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Published Online: 11 September 2014

The Clinical Importance of Assessing Tumor Hypoxia: Relationship of Tumor Hypoxia to Prognosis and Therapeutic Opportunities

Publication: Antioxidants & Redox Signaling
Volume 21, Issue Number 10

Abstract

Tumor hypoxia is a well-established biological phenomenon that affects the curability of solid tumors, regardless of treatment modality. Especially for head and neck cancer patients, tumor hypoxia is linked to poor patient outcomes. Given the biological problems associated with tumor hypoxia, the goal for clinicians has been to identify moderately to severely hypoxic tumors for differential treatment strategies. The “gold standard” for detecting and characterizing of tumor hypoxia are the invasive polarographic electrodes. Several less invasive hypoxia assessment techniques have also shown promise for hypoxia assessment. The widespread incorporation of hypoxia information in clinical tumor assessment is severely impeded by several factors, including regulatory hurdles and unclear correlation with potential treatment decisions. There is now an acute need for approved diagnostic technologies for determining the hypoxia status of cancer lesions, as it would enable clinical development of personalized, hypoxia-based therapies, which will ultimately improve outcomes. A number of different techniques for assessing tumor hypoxia have evolved to replace polarographic pO2 measurements for assessing tumor hypoxia. Several of these modalities, either individually or in combination with other imaging techniques, provide functional and physiological information of tumor hypoxia that can significantly improve the course of treatment. The assessment of tumor hypoxia will be valuable to radiation oncologists, surgeons, and biotechnology and pharmaceutical companies who are engaged in developing hypoxia-based therapies or treatment strategies. Antioxid. Redox Signal. 21, 1516–1554.

Abstract

I. Introduction
II. The Clinical Importance of Tumor Hypoxia
A. Pathophysiology of hypoxia
B. Hypoxia's negative impact on the effectiveness of curative treatment
1. Hypoxic tumors accumulate and propagate cancer stem cells
2. Hypoxia reduces the effectiveness of radiotherapy
3. Hypoxia increases metastasis risk and reduces the effectiveness of surgery
4. Hypoxic tumors are resistant to the effects of chemotherapy and chemoradiation
C. Hypoxia is prognostic for poor patient outcomes
III. Diagnosis of Tumor Hypoxia
A. Direct methods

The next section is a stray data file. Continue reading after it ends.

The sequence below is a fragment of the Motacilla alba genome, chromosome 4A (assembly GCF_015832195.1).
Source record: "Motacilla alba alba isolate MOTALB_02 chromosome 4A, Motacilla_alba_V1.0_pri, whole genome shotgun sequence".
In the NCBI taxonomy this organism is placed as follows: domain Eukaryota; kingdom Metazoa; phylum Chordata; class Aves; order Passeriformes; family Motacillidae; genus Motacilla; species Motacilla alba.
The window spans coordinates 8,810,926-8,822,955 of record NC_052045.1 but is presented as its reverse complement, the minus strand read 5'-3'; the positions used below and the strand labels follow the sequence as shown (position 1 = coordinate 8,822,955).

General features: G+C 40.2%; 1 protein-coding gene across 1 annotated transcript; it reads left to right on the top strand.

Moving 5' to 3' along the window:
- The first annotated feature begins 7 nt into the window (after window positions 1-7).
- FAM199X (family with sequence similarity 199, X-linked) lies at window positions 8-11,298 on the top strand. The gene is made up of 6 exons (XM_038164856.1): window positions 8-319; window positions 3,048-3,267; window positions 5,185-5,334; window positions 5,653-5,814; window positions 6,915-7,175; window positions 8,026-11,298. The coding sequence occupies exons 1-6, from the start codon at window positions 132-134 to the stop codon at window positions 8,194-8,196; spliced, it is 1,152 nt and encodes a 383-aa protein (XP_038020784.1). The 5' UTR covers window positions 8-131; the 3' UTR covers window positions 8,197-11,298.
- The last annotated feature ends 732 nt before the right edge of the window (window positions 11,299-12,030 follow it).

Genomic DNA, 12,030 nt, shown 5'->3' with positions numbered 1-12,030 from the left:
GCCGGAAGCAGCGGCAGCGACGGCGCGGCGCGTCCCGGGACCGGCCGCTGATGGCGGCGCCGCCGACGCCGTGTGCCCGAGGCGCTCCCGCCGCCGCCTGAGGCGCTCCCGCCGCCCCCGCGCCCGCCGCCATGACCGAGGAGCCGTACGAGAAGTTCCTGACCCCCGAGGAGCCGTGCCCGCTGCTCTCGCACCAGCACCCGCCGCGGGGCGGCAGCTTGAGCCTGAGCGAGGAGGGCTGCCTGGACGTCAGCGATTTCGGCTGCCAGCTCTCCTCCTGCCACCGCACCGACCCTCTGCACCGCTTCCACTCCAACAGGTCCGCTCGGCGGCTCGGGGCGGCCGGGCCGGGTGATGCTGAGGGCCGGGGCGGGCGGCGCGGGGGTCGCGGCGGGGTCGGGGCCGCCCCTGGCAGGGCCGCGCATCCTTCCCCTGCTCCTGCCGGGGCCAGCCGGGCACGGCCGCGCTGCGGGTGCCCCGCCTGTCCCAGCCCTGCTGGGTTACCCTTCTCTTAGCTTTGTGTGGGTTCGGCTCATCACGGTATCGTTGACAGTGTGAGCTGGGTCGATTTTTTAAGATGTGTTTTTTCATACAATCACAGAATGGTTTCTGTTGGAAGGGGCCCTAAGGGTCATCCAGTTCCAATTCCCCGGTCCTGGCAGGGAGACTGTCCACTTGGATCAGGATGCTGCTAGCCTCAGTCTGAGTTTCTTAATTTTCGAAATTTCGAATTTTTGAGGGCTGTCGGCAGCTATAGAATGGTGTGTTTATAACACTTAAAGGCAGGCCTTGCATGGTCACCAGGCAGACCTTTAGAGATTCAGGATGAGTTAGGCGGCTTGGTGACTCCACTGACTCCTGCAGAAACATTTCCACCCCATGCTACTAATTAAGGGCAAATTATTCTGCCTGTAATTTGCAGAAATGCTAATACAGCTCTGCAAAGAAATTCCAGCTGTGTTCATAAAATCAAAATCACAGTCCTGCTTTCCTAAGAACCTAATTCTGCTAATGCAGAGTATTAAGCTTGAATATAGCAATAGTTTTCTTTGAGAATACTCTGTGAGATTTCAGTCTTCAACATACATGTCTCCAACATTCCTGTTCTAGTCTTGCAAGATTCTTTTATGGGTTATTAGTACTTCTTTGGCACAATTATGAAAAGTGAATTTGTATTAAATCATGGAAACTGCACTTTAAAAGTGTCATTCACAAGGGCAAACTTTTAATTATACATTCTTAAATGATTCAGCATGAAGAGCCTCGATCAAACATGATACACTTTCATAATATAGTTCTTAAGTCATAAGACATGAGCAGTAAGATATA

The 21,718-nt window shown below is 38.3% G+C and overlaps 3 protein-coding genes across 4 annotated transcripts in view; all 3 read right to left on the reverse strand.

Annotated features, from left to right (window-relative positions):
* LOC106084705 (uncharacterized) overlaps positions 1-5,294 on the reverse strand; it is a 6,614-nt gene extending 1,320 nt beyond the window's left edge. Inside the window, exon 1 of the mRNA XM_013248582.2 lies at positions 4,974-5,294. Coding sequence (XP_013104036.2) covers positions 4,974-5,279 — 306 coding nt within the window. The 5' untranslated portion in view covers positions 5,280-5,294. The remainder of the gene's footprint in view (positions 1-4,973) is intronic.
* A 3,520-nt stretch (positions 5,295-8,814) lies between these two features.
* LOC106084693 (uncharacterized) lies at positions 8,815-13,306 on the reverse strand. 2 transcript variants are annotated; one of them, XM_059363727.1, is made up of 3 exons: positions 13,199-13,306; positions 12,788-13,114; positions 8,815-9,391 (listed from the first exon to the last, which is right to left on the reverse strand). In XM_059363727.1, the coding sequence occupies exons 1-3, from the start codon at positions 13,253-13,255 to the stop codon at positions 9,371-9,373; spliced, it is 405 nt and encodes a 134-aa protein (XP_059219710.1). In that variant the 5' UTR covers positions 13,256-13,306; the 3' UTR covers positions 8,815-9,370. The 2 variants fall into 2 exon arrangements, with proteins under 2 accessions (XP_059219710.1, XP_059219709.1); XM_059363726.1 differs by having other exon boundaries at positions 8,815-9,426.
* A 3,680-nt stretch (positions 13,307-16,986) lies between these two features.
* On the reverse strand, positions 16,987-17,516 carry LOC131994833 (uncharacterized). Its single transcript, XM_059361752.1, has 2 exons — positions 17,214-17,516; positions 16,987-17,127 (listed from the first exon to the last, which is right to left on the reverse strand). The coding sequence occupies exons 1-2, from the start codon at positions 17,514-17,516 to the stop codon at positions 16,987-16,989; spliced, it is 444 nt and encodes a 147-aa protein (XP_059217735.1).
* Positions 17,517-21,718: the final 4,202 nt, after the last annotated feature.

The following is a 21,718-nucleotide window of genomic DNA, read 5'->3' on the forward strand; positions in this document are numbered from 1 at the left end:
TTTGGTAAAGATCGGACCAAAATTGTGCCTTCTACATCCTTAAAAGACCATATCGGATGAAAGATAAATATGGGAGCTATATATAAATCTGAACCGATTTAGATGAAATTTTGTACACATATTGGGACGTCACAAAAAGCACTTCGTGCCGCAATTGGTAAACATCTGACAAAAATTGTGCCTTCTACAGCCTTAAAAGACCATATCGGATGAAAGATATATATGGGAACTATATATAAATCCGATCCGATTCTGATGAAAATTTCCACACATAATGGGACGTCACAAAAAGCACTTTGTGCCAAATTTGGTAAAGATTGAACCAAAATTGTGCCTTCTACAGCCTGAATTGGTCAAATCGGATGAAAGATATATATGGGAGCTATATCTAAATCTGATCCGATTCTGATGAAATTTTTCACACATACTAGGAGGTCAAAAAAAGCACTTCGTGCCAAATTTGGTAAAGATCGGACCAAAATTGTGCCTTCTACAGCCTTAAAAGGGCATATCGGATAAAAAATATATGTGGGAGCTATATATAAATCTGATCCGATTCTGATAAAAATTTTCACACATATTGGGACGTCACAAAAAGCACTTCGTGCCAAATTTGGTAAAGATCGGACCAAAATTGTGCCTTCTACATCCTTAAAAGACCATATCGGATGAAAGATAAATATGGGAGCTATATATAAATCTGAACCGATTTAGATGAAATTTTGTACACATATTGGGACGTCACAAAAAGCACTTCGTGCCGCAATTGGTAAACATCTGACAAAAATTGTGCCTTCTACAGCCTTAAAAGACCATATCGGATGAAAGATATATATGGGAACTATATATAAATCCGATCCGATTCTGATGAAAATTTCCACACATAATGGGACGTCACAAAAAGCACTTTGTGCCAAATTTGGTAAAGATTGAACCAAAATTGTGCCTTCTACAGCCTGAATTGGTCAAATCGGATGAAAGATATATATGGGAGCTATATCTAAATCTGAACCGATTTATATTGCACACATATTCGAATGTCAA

1. Oxygen electrode—direct pO2 measurement most used in cancer research
2. Phosphorescence quenching—alternative direct pO2 measurement
3. Electron paramagnetic resonance
4. 19F-magnetic resonance spectroscopy
5. Overhauser-enhanced MRI
B. Endogenous markers of hypoxia
1. Hypoxia-inducible factor-1α
2. Carbonic anhydrase IX
3. Glucose transporter 1
4. Osteopontin
5. A combined IHC panel of protein markers for hypoxia
6. Comet assay
C. Physiologic methods
1. Near-infrared spectroscopy/tomography—widely used for pulse oximetry
2. Photoacoustic tomography
3. Contrast-enhanced color duplex sonography
4. MRI-based measurements
5. Blood oxygen level-dependent MRI
6. Pimonidazole
7. EF5 (pentafluorinated etanidazole)
8. Hypoxia PET imaging—physiologic hypoxia measurement providing tomographic information
a. 18F-fluoromisonidazole
b. 18F-fluoroazomycinarabinofuranoside
c. 18F-EF5 (pentafluorinated etanidazole)
d. 18F-flortanidazole
e. Copper (II) (diacetyl-bis (N4-methylthiosemicarbazone))
f. 18F-FDG imaging of hypoxia
IV. Modifying Hypoxia to Improve Therapeutic Outcomes
A. Use of hypoxia information in radiation therapy planning
B. Use of hypoxia assessment for selection of patients responsive to nimorazole
C. Use of hypoxia assessment for selection of patients responsive to tirapazamine
D. Use of hypoxia assessment for selection of patients responsive to oxygen delivery therapies
V. Concluding Remarks

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cover image Antioxidants & Redox Signaling
Antioxidants & Redox Signaling
Volume 21Issue Number 10October 1, 2014
Pages: 1516 - 1554
PubMed: 24512032

History

Published in print: October 1, 2014
Published online: 11 September 2014
Published ahead of print: 9 May 2014
Published ahead of production: 10 February 2014
Accepted: 8 February 2014
Revision received: 30 January 2014
Received: 16 April 2013

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Joseph C. Walsh
Siemens Molecular Imaging, Inc., Culver City, California.
Artem Lebedev
Siemens Molecular Imaging, Inc., Culver City, California.
Edward Aten
Certus International, Inc., Bedford, New Hampshire.
Kathleen Madsen
Certus International, Inc., Chesterfield, Missouri.
Liane Marciano
Certus International, Inc., Bedford, New Hampshire.
Hartmuth C. Kolb
Siemens Molecular Imaging, Inc., Culver City, California.

Notes

Reviewing Editors: Claudine Kieda, Periannan Kuppusamy, Ken-Ichiro Matsumoto, Suzanne Monte, Des Richardson, Matteo A. Russo, Gregg Semenza, Chandan K. Sen, Jolanta Tarasuik, Michel Toledano, Laura Vera-Ramirez
Address correspondence to:Dr. Hartmuth C. KolbSiemens Molecular Imaging, Inc.6140 Bristol ParkwayCulver City, CA 90230E-mail: [email protected]

Author Disclosure Statement

Joseph C. Walsh is an employee of Siemens MI, a company that developed PET biomarkers for imaging hypoxia. Artem Lebedev and Hartmuth C. Kolb are former employees of Siemens MI. Kathleen Madsen is a consultant statistician to Siemens Molecular Imaging, with compensation based on fair market value and not tied to outcomes. Edward Aten is acting as Interim Medical Director to Siemens Molecular Imaging, with compensation based on fair market value and not tied to outcomes. Liane Marciano is a consultant to Siemens Molecular Imaging, with compensation based on fair market value and not tied to outcomes.

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